Ethiopia's first female president stresses unity

0 Comment(s)Print E-mail Xinhua, October 26, 2018
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The newly appointed Ethiopia's President Sahle-Work Zewde on Thursday stressed unity among Ethiopians and the need to sustain the ongoing reform in the country.

Zewde, who was elected as the east African country's first female president following the official resignation of the former President Mulatu Teshome on Thursday, addressed the parliament's two houses - the Ethiopian House of People's Representatives (HoPR) and the Ethiopian House of Federation, the lower and upper houses respectively.

Zewde, in her acceptance speech before the two houses, vowed to serve her country and its people with her utmost efforts.

She also stressed the need to maintain the longstanding unity among Ethiopians as well as sustain the ongoing reform of the Ethiopian government and the governance structure.

"The ongoing reform process, which embraces equal representation of women as well as people from different ethnic groups, will lead us to realize a prosperous, developed and united Ethiopia in the near future," she said.

Zewde, who is a well-regarded diplomat representing Ethiopia at global, continental and regional organizations including the UN and the Intergovernmental Authority on Development, had also served as Ethiopia's ambassador to various countries.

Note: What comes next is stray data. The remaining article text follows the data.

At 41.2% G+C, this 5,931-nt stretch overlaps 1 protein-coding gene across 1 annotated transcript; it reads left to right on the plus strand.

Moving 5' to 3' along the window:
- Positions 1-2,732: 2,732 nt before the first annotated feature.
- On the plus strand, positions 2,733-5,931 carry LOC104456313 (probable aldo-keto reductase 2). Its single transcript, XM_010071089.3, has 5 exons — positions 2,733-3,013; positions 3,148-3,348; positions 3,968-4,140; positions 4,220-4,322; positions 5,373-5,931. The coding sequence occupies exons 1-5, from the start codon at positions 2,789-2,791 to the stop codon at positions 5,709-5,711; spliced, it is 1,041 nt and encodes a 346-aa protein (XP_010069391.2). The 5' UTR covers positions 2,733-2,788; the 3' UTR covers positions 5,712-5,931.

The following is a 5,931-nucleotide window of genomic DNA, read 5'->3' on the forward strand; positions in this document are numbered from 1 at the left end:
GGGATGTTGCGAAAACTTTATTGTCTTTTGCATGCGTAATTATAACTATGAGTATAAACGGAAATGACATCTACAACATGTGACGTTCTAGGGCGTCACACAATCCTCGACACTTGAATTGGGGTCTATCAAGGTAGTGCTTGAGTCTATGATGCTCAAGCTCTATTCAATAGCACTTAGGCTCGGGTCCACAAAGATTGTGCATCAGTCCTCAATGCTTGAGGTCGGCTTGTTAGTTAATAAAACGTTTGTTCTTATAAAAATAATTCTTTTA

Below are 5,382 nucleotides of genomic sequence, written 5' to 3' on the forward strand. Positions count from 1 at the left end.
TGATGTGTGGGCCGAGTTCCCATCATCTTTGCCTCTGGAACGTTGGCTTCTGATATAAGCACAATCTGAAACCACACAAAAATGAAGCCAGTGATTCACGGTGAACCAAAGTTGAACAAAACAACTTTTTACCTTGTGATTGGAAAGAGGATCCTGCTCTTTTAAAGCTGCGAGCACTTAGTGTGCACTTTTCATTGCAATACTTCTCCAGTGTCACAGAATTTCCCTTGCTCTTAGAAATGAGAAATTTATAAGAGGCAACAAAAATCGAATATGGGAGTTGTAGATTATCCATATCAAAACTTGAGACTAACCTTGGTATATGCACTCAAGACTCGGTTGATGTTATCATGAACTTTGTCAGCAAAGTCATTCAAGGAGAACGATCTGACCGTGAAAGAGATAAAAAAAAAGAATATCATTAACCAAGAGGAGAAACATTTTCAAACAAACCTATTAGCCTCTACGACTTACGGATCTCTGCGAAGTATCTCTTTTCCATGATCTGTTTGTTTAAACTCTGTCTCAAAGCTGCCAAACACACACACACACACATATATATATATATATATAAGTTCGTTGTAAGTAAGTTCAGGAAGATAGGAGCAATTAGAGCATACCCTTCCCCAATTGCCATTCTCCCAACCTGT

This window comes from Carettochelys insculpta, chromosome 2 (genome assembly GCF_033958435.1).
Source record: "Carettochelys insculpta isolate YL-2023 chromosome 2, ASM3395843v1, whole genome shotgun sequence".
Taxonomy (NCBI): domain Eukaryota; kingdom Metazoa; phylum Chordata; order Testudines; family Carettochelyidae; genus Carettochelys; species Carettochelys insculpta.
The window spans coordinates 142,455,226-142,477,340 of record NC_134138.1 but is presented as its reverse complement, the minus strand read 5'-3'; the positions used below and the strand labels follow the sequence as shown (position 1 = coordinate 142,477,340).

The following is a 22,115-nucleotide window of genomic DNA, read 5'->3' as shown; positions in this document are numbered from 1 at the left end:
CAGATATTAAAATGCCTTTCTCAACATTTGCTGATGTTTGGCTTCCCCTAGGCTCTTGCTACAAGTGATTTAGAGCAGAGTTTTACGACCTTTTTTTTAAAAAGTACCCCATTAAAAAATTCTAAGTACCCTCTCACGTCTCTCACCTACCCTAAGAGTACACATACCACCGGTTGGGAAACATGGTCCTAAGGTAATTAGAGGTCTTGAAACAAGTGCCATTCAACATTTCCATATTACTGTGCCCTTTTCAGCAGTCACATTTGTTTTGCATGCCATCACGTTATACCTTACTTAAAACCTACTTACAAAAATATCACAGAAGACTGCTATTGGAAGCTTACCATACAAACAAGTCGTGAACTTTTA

Zewde had also served as Ethiopia's envoy at the African Union (AU).

UN Secretary-General Antonio Guterres in June 2018 appointed Zewde as his Special Representative to the AU and Head of the UN Office to the African Union at the level of Under-Secretary-General.

The appointment of Zewde, 68, came shortly after the approval of Teshome's resignation request by the two houses' joint extraordinary session.

Teshome was unanimously appointed as Ethiopia's president on Oct. 7, 2013 while he was serving as Ethiopia's ambassador to Turkey.

Teshome's resignation, and the eventual appointment of Zewde, followed the recent Ethiopian government's cabinet reshuffle.

The HoPR last week approved the appointment of 16 new cabinet members upon the endorsement of Prime Minister Abiy Ahmed, in which only four of the previous cabinet members remained in their positions.

Exercising a parliamentary political system, the Ethiopian president has a ceremonial power, which includes granting amnesty to prisoners, officially opening the annual proceedings of the parliament's two houses, receiving foreign ambassadors, as well as presenting the country's annual targets to members of the parliament.

The prime minister is the head of government, in which a political party or coalition with the highest parliamentary seats, at least 51 percent of the active seats at the Ethiopian parliament's lower house, forms a government.

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